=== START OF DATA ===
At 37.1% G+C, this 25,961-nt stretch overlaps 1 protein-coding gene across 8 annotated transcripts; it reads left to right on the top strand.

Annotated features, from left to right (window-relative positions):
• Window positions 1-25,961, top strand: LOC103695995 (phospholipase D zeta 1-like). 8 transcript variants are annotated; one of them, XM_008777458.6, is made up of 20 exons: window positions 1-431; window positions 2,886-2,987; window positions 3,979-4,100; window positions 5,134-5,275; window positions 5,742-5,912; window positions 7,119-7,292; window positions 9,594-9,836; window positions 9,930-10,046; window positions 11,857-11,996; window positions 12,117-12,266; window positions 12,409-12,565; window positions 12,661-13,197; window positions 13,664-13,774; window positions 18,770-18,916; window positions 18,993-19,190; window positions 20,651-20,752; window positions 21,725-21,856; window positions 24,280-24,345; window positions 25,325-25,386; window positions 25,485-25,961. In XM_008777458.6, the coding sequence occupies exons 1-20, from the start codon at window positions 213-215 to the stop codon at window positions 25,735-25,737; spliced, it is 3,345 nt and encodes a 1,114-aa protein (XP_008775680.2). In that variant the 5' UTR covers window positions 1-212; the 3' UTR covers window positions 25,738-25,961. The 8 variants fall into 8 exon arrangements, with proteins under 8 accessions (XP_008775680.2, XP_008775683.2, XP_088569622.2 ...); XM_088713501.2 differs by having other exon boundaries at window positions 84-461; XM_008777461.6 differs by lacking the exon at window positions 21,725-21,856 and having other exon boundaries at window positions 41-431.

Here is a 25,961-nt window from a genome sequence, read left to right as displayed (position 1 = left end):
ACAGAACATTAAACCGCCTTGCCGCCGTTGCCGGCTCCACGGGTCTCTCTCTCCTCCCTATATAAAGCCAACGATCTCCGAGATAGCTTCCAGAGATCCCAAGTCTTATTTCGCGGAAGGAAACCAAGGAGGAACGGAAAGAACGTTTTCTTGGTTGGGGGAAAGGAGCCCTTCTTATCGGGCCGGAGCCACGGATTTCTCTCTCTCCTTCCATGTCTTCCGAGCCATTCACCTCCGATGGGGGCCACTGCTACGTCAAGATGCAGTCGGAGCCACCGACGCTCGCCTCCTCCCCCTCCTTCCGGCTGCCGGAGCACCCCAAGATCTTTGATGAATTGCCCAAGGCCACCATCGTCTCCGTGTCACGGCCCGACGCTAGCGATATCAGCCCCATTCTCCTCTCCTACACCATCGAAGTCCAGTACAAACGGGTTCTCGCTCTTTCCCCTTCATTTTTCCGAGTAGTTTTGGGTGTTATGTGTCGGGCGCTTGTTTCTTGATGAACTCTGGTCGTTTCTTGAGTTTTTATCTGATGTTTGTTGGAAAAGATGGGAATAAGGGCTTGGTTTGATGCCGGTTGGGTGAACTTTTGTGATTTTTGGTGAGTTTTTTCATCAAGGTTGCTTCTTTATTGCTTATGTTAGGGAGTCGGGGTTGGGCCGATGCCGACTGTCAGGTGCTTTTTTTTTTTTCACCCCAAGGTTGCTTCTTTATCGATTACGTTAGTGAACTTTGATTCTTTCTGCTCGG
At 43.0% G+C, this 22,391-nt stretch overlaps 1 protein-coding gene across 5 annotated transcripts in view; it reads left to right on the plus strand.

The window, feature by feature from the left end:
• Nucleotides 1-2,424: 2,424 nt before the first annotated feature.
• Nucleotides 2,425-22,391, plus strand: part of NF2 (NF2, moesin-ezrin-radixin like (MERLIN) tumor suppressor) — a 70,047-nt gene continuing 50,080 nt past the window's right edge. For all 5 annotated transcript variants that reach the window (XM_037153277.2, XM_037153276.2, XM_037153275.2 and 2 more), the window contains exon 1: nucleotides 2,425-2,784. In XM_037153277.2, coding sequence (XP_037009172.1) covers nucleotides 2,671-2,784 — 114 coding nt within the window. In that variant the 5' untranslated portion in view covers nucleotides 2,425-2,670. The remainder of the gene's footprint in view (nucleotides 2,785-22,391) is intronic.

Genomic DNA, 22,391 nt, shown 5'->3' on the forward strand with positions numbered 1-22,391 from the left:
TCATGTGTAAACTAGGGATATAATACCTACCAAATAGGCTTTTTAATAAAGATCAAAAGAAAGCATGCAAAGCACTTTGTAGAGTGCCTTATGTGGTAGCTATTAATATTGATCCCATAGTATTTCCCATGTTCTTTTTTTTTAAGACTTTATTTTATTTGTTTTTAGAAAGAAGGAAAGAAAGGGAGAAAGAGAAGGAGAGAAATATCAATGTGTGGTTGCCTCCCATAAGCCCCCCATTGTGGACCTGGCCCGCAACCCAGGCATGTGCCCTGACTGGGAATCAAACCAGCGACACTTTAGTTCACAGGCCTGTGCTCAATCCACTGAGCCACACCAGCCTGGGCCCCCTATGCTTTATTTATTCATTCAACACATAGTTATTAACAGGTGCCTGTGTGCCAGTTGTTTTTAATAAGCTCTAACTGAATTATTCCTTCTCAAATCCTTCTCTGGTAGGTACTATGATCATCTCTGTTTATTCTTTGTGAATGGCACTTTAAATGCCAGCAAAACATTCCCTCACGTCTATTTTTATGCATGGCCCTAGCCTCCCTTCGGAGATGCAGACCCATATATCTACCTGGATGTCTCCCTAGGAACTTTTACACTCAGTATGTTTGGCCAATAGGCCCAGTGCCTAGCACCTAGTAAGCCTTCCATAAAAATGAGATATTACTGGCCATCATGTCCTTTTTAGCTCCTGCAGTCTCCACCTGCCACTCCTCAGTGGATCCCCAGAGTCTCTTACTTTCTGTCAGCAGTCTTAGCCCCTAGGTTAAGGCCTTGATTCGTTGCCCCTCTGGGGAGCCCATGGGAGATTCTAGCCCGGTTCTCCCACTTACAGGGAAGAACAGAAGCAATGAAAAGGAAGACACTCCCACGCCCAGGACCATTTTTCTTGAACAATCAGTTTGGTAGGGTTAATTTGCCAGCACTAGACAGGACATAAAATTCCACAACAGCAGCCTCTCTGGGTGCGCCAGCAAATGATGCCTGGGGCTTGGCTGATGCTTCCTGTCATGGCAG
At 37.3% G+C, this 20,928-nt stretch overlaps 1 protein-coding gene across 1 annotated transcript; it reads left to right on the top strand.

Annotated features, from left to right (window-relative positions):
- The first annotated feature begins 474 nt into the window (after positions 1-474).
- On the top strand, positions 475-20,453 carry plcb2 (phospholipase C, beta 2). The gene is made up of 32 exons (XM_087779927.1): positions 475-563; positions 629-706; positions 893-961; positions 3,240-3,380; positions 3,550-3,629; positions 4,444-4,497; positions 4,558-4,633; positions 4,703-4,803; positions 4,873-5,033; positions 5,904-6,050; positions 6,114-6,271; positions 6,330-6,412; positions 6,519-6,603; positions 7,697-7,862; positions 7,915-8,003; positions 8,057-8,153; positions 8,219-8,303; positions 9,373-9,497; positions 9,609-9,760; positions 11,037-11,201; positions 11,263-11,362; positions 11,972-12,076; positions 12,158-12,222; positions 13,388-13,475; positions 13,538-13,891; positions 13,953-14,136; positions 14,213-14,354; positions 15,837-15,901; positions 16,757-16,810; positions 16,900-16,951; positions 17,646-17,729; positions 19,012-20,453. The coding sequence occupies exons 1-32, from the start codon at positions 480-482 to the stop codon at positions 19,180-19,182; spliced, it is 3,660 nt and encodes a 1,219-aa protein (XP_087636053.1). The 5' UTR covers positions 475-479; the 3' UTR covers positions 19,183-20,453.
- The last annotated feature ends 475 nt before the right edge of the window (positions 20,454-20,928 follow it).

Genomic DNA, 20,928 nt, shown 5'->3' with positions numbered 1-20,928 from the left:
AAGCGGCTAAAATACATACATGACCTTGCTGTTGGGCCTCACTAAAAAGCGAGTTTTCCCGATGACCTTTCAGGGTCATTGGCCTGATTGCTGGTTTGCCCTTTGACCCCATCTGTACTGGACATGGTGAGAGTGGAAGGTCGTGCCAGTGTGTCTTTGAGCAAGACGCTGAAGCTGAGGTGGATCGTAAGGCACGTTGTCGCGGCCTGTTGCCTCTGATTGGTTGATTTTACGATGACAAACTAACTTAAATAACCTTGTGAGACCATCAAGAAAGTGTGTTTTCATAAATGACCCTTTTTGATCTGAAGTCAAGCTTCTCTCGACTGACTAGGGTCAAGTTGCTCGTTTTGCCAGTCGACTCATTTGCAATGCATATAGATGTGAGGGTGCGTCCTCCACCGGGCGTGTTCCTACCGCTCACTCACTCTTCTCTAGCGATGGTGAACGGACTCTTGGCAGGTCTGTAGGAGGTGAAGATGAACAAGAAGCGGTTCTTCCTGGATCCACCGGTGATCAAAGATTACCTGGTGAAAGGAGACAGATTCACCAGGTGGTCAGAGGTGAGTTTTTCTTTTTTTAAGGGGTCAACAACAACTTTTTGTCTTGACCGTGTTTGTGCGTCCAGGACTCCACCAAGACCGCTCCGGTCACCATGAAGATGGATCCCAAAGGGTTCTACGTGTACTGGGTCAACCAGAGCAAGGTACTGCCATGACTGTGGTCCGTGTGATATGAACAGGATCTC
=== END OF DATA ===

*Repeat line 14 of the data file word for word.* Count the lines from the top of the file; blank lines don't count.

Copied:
- The first annotated feature begins 474 nt into the window (after positions 1-474).